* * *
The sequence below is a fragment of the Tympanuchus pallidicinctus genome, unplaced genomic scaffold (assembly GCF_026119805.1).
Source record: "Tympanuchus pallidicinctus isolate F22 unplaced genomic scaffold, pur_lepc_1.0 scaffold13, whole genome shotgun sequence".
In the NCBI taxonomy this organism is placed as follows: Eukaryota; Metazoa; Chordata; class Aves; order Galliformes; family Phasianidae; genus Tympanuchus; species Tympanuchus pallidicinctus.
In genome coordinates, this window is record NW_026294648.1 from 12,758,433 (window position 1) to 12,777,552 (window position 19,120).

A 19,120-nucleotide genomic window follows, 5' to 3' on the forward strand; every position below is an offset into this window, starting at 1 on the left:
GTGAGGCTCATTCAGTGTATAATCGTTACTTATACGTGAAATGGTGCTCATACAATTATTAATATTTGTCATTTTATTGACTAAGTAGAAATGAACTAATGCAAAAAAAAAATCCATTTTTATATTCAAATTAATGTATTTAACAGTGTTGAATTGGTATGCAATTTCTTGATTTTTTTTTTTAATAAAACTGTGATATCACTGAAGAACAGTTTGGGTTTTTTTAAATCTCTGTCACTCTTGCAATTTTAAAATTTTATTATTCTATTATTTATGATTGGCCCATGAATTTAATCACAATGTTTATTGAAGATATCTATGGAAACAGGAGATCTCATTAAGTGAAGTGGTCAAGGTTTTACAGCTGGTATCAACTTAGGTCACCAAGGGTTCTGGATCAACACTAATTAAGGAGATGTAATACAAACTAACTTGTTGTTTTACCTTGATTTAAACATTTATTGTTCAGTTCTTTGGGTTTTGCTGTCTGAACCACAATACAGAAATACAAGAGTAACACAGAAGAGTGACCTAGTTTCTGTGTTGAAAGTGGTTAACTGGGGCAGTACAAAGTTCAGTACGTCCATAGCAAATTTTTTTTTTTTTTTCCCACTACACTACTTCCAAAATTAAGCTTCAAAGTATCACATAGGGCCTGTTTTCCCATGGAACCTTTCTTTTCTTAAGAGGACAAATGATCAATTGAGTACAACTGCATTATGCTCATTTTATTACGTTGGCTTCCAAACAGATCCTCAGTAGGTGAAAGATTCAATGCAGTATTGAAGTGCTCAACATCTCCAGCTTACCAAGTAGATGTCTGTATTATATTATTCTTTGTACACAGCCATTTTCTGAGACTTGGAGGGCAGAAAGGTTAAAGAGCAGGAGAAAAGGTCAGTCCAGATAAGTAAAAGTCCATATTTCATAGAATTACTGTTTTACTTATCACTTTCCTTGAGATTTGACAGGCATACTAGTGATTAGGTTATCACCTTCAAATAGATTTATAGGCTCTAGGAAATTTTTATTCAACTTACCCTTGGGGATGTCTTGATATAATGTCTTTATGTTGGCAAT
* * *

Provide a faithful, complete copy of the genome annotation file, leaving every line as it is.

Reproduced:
The sequence below is a fragment of the Tympanuchus pallidicinctus genome, unplaced genomic scaffold (assembly GCF_026119805.1).
Source record: "Tympanuchus pallidicinctus isolate F22 unplaced genomic scaffold, pur_lepc_1.0 scaffold13, whole genome shotgun sequence".
In the NCBI taxonomy this organism is placed as follows: Eukaryota; Metazoa; Chordata; class Aves; order Galliformes; family Phasianidae; genus Tympanuchus; species Tympanuchus pallidicinctus.
In genome coordinates, this window is record NW_026294648.1 from 12,758,433 (window position 1) to 12,777,552 (window position 19,120).

A 19,120-nucleotide genomic window follows, 5' to 3' on the forward strand; every position below is an offset into this window, starting at 1 on the left:
GTGAGGCTCATTCAGTGTATAATCGTTACTTATACGTGAAATGGTGCTCATACAATTATTAATATTTGTCATTTTATTGACTAAGTAGAAATGAACTAATGCAAAAAAAAAATCCATTTTTATATTCAAATTAATGTATTTAACAGTGTTGAATTGGTATGCAATTTCTTGATTTTTTTTTTTAATAAAACTGTGATATCACTGAAGAACAGTTTGGGTTTTTTTAAATCTCTGTCACTCTTGCAATTTTAAAATTTTATTATTCTATTATTTATGATTGGCCCATGAATTTAATCACAATGTTTATTGAAGATATCTATGGAAACAGGAGATCTCATTAAGTGAAGTGGTCAAGGTTTTACAGCTGGTATCAACTTAGGTCACCAAGGGTTCTGGATCAACACTAATTAAGGAGATGTAATACAAACTAACTTGTTGTTTTACCTTGATTTAAACATTTATTGTTCAGTTCTTTGGGTTTTGCTGTCTGAACCACAATACAGAAATACAAGAGTAACACAGAAGAGTGACCTAGTTTCTGTGTTGAAAGTGGTTAACTGGGGCAGTACAAAGTTCAGTACGTCCATAGCAAATTTTTTTTTTTTTTTCCCACTACACTACTTCCAAAATTAAGCTTCAAAGTATCACATAGGGCCTGTTTTCCCATGGAACCTTTCTTTTCTTAAGAGGACAAATGATCAATTGAGTACAACTGCATTATGCTCATTTTATTACGTTGGCTTCCAAACAGATCCTCAGTAGGTGAAAGATTCAATGCAGTATTGAAGTGCTCAACATCTCCAGCTTACCAAGTAGATGTCTGTATTATATTATTCTTTGTACACAGCCATTTTCTGAGACTTGGAGGGCAGAAAGGTTAAAGAGCAGGAGAAAAGGTCAGTCCAGATAAGTAAAAGTCCATATTTCATAGAATTACTGTTTTACTTATCACTTTCCTTGAGATTTGACAGGCATACTAGTGATTAGGTTATCACCTTCAAATAGATTTATAGGCTCTAGGAAATTTTTATTCAACTTACCCTTGGGGATGTCTTGATATAATGTCTTTATGTTGGCAAT